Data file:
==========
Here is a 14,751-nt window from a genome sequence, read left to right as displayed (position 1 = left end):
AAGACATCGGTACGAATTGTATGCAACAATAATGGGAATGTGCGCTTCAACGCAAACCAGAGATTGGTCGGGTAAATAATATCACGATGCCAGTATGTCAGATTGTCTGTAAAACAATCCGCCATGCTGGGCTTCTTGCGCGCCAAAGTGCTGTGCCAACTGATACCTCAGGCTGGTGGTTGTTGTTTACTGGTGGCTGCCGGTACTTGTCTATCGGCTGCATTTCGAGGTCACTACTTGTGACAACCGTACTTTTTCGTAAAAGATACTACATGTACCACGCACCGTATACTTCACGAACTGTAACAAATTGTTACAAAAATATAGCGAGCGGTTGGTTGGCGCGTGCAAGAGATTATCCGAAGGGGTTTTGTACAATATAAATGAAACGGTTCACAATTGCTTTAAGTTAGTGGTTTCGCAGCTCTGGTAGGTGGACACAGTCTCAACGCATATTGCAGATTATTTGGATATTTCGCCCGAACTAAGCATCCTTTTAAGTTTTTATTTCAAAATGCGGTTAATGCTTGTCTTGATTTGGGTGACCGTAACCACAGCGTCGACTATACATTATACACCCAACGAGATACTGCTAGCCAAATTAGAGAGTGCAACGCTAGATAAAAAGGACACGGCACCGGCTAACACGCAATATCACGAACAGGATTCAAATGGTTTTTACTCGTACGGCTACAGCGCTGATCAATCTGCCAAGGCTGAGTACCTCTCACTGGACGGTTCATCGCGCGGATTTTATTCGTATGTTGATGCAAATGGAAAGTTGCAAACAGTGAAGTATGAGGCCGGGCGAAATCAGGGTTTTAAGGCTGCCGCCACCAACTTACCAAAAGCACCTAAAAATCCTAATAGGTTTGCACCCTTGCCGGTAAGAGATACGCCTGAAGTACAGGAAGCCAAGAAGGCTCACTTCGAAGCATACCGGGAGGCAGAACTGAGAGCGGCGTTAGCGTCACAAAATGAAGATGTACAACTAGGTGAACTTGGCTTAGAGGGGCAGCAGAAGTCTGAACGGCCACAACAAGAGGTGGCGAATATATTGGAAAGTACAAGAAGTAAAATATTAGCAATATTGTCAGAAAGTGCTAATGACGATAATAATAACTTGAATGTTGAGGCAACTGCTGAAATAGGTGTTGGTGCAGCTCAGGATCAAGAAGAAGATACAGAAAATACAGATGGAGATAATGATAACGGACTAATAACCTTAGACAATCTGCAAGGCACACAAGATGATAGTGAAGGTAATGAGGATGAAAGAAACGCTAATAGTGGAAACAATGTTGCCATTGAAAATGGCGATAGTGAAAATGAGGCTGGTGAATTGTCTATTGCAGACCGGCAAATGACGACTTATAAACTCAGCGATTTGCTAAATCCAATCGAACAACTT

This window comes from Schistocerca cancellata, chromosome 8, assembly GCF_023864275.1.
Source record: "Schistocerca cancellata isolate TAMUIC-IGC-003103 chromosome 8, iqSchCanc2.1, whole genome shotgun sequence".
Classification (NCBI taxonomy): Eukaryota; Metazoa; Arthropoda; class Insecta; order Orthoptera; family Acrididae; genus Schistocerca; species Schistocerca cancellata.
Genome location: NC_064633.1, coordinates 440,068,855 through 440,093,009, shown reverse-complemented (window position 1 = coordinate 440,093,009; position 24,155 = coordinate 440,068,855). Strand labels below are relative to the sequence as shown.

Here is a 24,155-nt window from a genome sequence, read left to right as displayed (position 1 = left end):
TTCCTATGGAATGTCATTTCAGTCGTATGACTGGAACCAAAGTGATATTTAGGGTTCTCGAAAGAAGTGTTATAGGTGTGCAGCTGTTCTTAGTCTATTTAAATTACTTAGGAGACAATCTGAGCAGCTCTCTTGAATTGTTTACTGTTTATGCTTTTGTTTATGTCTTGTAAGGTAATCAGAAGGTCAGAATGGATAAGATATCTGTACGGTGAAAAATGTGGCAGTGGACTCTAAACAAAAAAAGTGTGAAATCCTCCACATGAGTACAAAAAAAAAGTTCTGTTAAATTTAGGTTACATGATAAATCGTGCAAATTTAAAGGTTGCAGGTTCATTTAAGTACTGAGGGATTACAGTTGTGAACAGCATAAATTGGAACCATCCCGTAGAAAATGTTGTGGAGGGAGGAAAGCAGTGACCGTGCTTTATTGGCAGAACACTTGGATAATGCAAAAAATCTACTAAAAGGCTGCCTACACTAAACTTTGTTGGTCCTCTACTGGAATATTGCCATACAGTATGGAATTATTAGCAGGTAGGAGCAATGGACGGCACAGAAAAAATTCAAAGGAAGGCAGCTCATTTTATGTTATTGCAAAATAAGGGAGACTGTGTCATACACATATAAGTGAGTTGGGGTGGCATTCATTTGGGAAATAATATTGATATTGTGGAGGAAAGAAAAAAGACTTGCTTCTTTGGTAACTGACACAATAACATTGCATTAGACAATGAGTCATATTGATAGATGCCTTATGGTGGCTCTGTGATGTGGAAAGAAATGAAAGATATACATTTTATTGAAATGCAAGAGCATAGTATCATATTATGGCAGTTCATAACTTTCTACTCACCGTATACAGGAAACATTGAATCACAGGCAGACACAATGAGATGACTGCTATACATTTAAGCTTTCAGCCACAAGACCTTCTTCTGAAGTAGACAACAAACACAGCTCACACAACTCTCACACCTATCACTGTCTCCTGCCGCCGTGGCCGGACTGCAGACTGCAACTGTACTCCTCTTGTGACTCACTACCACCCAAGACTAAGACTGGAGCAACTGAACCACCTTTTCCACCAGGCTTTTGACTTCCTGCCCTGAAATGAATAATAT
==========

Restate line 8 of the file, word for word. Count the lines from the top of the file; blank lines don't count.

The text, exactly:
TTCCTATGGAATGTCATTTCAGTCGTATGACTGGAACCAAAGTGATATTTAGGGTTCTCGAAAGAAGTGTTATAGGTGTGCAGCTGTTCTTAGTCTATTTAAATTACTTAGGAGACAATCTGAGCAGCTCTCTTGAATTGTTTACTGTTTATGCTTTTGTTTATGTCTTGTAAGGTAATCAGAAGGTCAGAATGGATAAGATATCTGTACGGTGAAAAATGTGGCAGTGGACTCTAAACAAAAAAAGTGTGAAATCCTCCACATGAGTACAAAAAAAAAGTTCTGTTAAATTTAGGTTACATGATAAATCGTGCAAATTTAAAGGTTGCAGGTTCATTTAAGTACTGAGGGATTACAGTTGTGAACAGCATAAATTGGAACCATCCCGTAGAAAATGTTGTGGAGGGAGGAAAGCAGTGACCGTGCTTTATTGGCAGAACACTTGGATAATGCAAAAAATCTACTAAAAGGCTGCCTACACTAAACTTTGTTGGTCCTCTACTGGAATATTGCCATACAGTATGGAATTATTAGCAGGTAGGAGCAATGGACGGCACAGAAAAAATTCAAAGGAAGGCAGCTCATTTTATGTTATTGCAAAATAAGGGAGACTGTGTCATACACATATAAGTGAGTTGGGGTGGCATTCATTTGGGAAATAATATTGATATTGTGGAGGAAAGAAAAAAGACTTGCTTCTTTGGTAACTGACACAATAACATTGCATTAGACAATGAGTCATATTGATAGATGCCTTATGGTGGCTCTGTGATGTGGAAAGAAATGAAAGATATACATTTTATTGAAATGCAAGAGCATAGTATCATATTATGGCAGTTCATAACTTTCTACTCACCGTATACAGGAAACATTGAATCACAGGCAGACACAATGAGATGACTGCTATACATTTAAGCTTTCAGCCACAAGACCTTCTTCTGAAGTAGACAACAAACACAGCTCACACAACTCTCACACCTATCACTGTCTCCTGCCGCCGTGGCCGGACTGCAGACTGCAACTGTACTCCTCTTGTGACTCACTACCACCCAAGACTAAGACTGGAGCAACTGAACCACCTTTTCCACCAGGCTTTTGACTTCCTGCCCTGAAATGAATAATAT